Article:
ext - format of .ext files produced by Magic's hierarchical extractor
Magic's extractor produces a .ext
file for each cell in a hierarchical
design. The .ext
file for cell name
This file contains three kinds of information: environmental information
(scaling, timestamps, etc), the extracted circuit corresponding to the mask
geometry of cell name
, and the connections between this mask geometry
and the subcells of name
file consists of a series of lines, each of which begins with a
keyword. The keyword beginning a line determines how the remainder of the line
is interpreted. The following set of keywords define the environmental
- tech techname
- Identifies the technology of cell name as techname, e.g,
- timestamp time
- Identifies the time when cell name was last modified. The value
time is the time stored by Unix, i.e, seconds since 00:00 GMT
January 1, 1970. Note that this is not the time name was
extracted, but rather the timestamp value stored in the .mag file.
The incremental extractor compares the timestamp in each .ext file
with the timestamp in each .mag file in a design; if they differ,
that cell is re-extracted.
- version version
- Identifies the version of .ext format used to write
name.ext. The current version is 5.1.
- style style
- Identifies the style that the cell has been extracted with.
- scale rscale cscale lscale
- Sets the scale to be used in interpreting resistance, capacitance, and
linear dimension values in the remainder of the .ext file. Each
resistance value must be multiplied by rscale to give the real
resistance in milliohms. Each capacitance value must be multiplied by
cscale to give the real capacitance in attofarads. Each linear
dimension (e.g, width, height, transform coordinates) must be multiplied
by lscale to give the real linear dimension in centimicrons. Also,
each area dimension (e.g, transistor channel area) must be multiplied by
scale*scale to give the real area in square centimicrons. At most
one scale line may appear in a .ext file. If none appears,
all of rscale, cscale, and lscale default to 1.
- resistclasses r1 r2 ...
- Sets the resistance per square for the various resistance classes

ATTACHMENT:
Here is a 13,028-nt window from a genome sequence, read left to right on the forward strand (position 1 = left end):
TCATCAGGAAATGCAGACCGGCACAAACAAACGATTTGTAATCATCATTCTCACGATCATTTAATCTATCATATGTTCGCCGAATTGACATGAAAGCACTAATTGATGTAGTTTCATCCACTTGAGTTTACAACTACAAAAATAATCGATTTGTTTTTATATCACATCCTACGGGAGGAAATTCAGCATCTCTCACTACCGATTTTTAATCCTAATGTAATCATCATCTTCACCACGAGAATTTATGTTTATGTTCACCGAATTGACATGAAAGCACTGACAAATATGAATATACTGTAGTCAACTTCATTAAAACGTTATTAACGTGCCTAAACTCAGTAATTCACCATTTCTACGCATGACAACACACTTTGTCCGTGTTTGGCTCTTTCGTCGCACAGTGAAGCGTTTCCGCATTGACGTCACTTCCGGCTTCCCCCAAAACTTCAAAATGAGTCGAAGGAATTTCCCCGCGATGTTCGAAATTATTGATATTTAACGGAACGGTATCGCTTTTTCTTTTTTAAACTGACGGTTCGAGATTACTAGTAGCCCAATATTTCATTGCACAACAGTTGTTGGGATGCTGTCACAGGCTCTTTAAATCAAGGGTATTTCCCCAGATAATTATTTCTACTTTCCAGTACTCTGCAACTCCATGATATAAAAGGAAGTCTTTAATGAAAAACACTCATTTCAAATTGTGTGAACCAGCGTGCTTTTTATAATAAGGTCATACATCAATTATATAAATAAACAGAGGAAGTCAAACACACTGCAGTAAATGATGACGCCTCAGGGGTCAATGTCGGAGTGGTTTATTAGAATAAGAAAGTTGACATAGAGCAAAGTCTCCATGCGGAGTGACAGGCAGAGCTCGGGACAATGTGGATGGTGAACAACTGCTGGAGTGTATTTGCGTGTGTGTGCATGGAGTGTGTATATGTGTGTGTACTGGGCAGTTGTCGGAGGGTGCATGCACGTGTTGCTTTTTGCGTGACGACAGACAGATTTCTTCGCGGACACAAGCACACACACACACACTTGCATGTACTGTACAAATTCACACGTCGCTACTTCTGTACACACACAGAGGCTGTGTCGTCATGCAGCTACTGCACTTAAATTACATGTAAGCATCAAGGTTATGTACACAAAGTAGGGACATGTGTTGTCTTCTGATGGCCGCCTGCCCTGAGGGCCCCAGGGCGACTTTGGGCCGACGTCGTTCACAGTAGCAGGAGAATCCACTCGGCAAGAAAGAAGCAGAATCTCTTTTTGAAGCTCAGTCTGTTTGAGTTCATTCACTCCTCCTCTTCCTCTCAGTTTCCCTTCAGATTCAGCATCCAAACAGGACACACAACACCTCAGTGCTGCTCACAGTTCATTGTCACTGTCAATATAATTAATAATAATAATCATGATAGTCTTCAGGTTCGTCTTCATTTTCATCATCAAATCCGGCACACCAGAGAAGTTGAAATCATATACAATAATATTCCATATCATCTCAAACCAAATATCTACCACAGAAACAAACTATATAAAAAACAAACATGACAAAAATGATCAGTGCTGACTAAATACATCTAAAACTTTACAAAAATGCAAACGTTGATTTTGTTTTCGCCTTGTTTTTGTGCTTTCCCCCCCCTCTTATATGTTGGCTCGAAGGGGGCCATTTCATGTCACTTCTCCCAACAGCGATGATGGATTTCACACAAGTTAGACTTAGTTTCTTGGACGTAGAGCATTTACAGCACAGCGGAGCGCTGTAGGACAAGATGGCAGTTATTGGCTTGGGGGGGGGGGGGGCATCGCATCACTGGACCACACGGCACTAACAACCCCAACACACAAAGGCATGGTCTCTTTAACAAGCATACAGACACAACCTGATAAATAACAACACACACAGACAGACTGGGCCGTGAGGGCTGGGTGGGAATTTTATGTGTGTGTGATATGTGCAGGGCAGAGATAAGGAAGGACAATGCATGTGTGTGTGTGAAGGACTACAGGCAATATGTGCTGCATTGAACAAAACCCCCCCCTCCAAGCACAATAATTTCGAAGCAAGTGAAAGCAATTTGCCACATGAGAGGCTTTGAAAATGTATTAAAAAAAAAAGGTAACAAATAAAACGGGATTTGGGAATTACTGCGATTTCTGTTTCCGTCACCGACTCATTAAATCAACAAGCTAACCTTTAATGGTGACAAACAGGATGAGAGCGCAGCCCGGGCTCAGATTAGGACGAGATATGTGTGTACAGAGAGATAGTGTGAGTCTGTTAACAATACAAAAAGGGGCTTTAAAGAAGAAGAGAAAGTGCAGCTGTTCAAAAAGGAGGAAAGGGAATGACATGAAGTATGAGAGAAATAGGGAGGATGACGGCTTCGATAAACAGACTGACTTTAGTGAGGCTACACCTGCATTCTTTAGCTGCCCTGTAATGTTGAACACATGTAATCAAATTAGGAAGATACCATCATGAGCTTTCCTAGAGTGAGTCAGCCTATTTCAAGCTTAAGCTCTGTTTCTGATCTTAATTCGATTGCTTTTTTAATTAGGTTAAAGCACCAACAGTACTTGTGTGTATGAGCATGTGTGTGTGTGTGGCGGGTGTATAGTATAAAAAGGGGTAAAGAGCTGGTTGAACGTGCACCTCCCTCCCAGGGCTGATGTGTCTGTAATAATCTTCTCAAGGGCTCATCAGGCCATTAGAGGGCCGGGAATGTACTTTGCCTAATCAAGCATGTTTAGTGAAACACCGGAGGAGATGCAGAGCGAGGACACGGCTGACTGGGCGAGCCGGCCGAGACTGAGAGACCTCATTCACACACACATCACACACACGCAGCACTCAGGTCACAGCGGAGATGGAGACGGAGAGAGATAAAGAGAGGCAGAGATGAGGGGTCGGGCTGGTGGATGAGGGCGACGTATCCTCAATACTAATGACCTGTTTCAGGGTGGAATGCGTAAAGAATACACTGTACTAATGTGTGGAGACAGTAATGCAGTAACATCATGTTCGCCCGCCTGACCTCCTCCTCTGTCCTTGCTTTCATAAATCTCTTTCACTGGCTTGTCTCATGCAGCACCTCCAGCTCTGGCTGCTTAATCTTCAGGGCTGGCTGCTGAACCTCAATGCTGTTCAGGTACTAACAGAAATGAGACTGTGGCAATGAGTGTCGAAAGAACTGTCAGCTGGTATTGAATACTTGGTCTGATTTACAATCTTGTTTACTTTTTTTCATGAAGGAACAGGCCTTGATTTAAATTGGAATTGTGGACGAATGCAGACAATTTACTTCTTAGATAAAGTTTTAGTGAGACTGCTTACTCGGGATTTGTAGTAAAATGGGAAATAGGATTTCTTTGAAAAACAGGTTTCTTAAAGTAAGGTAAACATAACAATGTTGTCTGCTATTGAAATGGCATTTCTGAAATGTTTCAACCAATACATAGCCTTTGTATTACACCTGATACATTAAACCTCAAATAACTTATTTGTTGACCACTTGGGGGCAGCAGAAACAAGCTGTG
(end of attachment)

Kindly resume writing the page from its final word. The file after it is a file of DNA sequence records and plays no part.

appearing in the technology file. The values r1, r2, etc.
are in milliohms; they are not scaled by the value of rscale
specified in the scale line above. Each node in a .ext file
has a perimeter and area for each resistance class; the values r1,
r2, etc. are used to convert these perimeters and areas into actual
node resistances. See ``Magic Tutorial #8: Circuit Extraction'' for a
description of how resistances are computed from perimeters and areas by
the program ext2sim.
The following keywords define the circuit formed by the mask information in cell
. This circuit is extracted independently of any subcells; its
connections to subcells are handled by the keywords in the section after this
- node name R C x y type a1 p1 a2 p2 ... aN pN
- Defines an electrical node in name. This node is referred to by the
name name in subsequent equiv lines, connections to the
terminals of transistors in fet lines, and hierarchical connections
or adjustments using merge or adjust. The node has a total
capacitance to ground of C attofarads, and a lumped resistance of
R milliohms. For purposes of going back from the node name to the
geometry defining the node, (x,y) is the coordinate of a point
inside the node, and type is the layer on which this point appears.
The values a1, p1, ... aN, pN are the area and
perimeter for the material in each of the resistance classes described by
the resistclasses line at the beginning of the .ext file;
these values are used to compute adjusted hierarchical resistances more